Two education metrics warrant some major rethinking of the way we run public schools.
The first is the atrocious measures of reading readiness assigned to various school districts in Arkansas. At the best districts, only two out of three students in grades three-10 met the reading benchmark.
You can imagine the percentage at the worst, but you also need to visualize it here: 9 percent. Only nine in 100 kids at Dollarway School District are where they need to be as readers.
The second is the National Assessment of Educational Progress (NAEP) 2017 Nation’s Report Card, which revealed that only about one in three 12th-graders nationally tested proficient or above in reading.
Columnist Walter Williams juxtaposed that figure (along with math scoring, which was worse) with high school graduation rates to conclude that the bulk of diplomas represent a gross dishonesty—they certify only attendance, he said, not educational attainment.
Academic fraud is bad enough, but here in Arkansas, handing out diplomas to kids that can’t read might even be unconstitutional. Arkansas is required to “ever maintain a general, suitable and efficient system of free public schools and shall adopt all suitable means to secure to the people the advantages and opportunities of education.”
It’s hard to argue the efficiency of a public school that graduates seniors unable to read their diplomas at grade level.
And if unequal funding formulas were proof enough to warrant unconstitutional declarations and remedies (of dubious effectiveness), surely the consistent graduation of illiterates should prompt similar energy for sweeping change.
Localizing the data analysis between Report Card scores and graduation rates at Dollarway, for example, portrays nothing short of a district dereliction to educational and constitutional duty. Dollarway’s five-year graduation rate is just under 80 percent, yet only 12 percent of high school students met the reading readiness benchmark. So while barely one in 10 seniors can actually read at 12th-grade level, seven more out of 10 who showed up in gown and mortarboard took home certificates of achievement stating they had “satisfactorily completed the course of study” at Dollarway.
The stated constitutional purpose for “free public schools” in the first place is to instill “intelligence and virtue” in the younger generation, since those characteristics are considered the safeguards of liberty and the bulwark of good government.
Neither NAEP nor state benchmarks make much effort to measure the second of those stated objectives. And to the extent that various testing programs accurately ascertain the first, the majority of Arkansas schools struggle mightily to master mediocrity.
The Arkansas Department of Education recognizes the need for a better culture of reading, and its RISE (Reading Initiative for Student Excellence) program deserves an A for intent. But with a school population that completely turns over every 13 years, change by tiny increment over time is equivalent to stagnation, or even regression.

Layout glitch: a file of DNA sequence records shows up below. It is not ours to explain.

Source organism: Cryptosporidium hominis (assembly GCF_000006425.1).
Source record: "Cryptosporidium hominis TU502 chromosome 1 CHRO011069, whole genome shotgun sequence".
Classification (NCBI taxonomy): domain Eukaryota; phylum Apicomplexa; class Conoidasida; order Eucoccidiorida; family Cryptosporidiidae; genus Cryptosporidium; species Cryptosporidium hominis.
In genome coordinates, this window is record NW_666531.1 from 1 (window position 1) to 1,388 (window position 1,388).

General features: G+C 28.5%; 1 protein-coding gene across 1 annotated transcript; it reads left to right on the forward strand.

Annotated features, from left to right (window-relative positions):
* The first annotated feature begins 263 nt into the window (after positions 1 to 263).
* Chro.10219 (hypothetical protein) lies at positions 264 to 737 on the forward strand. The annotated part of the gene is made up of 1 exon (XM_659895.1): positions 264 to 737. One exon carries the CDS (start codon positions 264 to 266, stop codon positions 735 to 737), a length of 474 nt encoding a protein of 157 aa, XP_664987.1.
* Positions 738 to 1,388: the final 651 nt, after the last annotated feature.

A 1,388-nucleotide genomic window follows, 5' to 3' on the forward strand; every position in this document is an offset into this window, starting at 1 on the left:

In the spirit of adopting “all suitable means”—which could be interpreted to a “whatever it takes” mindset—to secure an education for our children, the time might be ripe to grill up some sacred-cow hamburger.
• Grade Curricula Change
In schools with abysmal reading readiness scores, commit grades K-2 to an almost exclusive focus on reading instruction.
Reading opens up countless learning doors; functional illiteracy not only leaves them locked, but also chunks the key. But children ages 5-7 vary in their own readiness to learn reading; stretching out the period casts a wide enough net to catch them all. Investing the first three years of schooling to make absolutely sure Johnny and Janie can read would pay off in spades. If a child isn’t up to at least basic reading skills after three years of intensive phonics and reading aloud by teachers (parents don’t read to children like they used to; this would give teachers time to do so), there’s likely a disability of some sort.
But if a reading-centric K-2 program could double the reading readiness of third-graders, it would have a tremendous domino effect on both fourth-grade test scores and lifelong education for kids.
• School Structure Change
The traditional school regimen–nine months of classes, 12 grades, 8 a.m. to 3 p.m., summer vacation–is older than the Model T. There’s a reason nobody sees Tin Lizzies tooling around anymore, and it’s a good one: progress.
As public schools became more widespread, they were structured to accommodate economic realities of the time: Family farms needed their kids in the fields during growing season.
If we were to modernize schools to fit economic lifestyles today—two-income families, more commuting, an expanding knowledge-based economy—the school year, daily class times and vacation schedules all need to change.
An efficiency goal would be to structure elementary and middle school times to minimize day-care costs for parents. If working parents are typically chained to 9-to-5 jobs, make those the school hours, too.
Everyone works year-round, so schools should follow suit, and instead of one three-month summer vacation, work in more week-long breaks and three-day weekends.
A couple of weeks ago, I misaligned Superman with Marvel Comics. An alert reader promptly advised me of the heresy (Superman is a DC Comics creation), for which I profusely apologize.